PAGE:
Now if a program aired on traditional TV with closed captions, streaming services must also offer it with closed captions with a few limitations. These new rules are meant to make streaming more accessible to those with physical disabilities.
There are a few exceptions to this rule. Content that was not aired on TV and created for the Internet are not required to have closed captions.
The FCC left protections for online videos like home movies and smaller creators creating content exclusively for platforms like YouTube but without the budget for a professional closed caption system.
Here is how the FCC describes the new rules:
- The Internet closed captioning rules only apply if the video programming was shown on TV in the U.S. with captions.
- “Full-length video programming” is video programming that is shown on TV and is distributed to end users, substantially in its entirety, through the Internet.
- “Video clips” are excerpts of full-length video programming that are posted online. The rules require video programming distributors that show programming on TV to post captioned clips of their programming on their own websites or applications (“apps”). At this time, the video clips rules do not apply to third-party websites or apps.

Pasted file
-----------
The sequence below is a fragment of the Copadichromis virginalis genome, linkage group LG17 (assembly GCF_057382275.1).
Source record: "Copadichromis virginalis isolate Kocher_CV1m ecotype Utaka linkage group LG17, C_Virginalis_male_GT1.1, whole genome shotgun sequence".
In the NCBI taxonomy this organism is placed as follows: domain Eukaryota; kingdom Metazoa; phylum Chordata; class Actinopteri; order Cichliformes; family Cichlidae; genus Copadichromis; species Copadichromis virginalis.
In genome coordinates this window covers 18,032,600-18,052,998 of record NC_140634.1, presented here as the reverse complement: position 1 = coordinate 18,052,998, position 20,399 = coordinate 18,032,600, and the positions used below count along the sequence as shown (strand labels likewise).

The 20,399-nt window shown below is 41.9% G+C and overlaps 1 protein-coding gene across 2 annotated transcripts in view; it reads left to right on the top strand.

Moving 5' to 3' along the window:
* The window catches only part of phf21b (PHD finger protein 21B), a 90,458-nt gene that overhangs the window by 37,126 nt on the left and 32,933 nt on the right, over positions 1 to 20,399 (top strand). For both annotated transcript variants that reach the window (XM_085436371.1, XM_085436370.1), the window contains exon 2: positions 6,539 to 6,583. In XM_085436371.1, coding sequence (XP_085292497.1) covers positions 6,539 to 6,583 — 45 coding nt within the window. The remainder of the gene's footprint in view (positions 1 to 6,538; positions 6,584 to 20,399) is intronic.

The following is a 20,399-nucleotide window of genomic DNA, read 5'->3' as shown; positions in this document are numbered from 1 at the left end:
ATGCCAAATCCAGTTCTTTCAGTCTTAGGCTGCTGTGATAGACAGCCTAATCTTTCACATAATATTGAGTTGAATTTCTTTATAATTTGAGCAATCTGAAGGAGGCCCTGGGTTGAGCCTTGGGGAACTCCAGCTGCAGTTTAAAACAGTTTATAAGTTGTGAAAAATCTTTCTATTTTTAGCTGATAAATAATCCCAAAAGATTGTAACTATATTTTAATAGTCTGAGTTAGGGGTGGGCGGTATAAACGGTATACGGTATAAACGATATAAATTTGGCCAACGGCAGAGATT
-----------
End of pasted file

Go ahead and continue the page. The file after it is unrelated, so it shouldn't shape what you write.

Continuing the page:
- Consumer-generated media (e.g., home videos) shown on the Internet are not required to be captioned, unless they were shown on TV with captions.
- Movies shown on the Internet are not required to be captioned unless they have been previously shown on TV with captions.
- Even if a program or a provider is exempt under the Commission’s rules, it may still have obligations under other federal laws to make its video programming accessible to individuals with disabilities.
So, cord cutting services are not always required to offer closed captions.
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